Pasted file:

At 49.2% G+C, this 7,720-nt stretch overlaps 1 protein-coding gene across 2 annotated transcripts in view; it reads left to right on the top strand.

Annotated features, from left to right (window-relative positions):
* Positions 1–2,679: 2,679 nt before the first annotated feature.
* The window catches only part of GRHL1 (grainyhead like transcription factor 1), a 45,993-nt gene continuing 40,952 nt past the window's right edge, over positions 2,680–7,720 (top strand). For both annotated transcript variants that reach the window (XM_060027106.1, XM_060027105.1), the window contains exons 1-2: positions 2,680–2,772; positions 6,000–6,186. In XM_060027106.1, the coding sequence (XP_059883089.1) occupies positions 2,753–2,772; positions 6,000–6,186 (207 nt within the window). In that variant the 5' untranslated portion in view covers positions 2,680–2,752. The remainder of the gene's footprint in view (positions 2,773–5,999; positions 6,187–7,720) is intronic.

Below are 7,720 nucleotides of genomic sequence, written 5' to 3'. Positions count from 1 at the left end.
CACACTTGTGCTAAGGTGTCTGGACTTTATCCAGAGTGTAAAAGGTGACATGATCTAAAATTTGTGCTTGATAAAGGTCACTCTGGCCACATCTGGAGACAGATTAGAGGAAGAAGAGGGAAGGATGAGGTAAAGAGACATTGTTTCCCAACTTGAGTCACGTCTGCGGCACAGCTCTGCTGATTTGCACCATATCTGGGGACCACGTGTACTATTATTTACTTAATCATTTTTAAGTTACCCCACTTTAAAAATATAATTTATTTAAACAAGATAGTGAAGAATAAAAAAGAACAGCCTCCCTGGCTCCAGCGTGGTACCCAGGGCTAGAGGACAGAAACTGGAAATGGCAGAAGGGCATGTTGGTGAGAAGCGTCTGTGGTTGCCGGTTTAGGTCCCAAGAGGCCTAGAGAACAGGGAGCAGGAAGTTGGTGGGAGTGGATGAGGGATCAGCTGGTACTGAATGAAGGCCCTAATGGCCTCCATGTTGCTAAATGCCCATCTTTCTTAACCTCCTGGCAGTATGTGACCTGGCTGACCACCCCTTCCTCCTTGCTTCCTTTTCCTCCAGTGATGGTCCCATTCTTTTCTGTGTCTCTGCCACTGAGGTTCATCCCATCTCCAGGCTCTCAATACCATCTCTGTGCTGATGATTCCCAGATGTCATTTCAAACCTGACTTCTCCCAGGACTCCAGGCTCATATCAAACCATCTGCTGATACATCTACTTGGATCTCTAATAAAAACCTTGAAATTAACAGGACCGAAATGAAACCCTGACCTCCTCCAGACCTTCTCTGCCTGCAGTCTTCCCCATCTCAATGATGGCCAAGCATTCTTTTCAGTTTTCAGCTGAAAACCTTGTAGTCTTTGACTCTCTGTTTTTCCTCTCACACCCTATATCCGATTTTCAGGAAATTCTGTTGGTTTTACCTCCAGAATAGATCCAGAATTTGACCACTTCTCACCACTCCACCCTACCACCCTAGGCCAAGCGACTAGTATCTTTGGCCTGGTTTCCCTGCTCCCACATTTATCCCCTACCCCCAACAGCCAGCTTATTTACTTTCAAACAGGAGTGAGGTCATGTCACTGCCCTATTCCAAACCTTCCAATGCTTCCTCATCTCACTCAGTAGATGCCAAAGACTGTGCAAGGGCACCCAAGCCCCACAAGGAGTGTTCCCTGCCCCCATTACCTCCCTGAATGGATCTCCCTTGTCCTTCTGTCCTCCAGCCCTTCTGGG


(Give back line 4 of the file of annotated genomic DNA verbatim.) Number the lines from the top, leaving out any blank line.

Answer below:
* The window catches only part of GRHL1 (grainyhead like transcription factor 1), a 45,993-nt gene continuing 40,952 nt past the window's right edge, over positions 2,680–7,720 (top strand). For both annotated transcript variants that reach the window (XM_060027106.1, XM_060027105.1), the window contains exons 1-2: positions 2,680–2,772; positions 6,000–6,186. In XM_060027106.1, the coding sequence (XP_059883089.1) occupies positions 2,753–2,772; positions 6,000–6,186 (207 nt within the window). In that variant the 5' untranslated portion in view covers positions 2,680–2,752. The remainder of the gene's footprint in view (positions 2,773–5,999; positions 6,187–7,720) is intronic.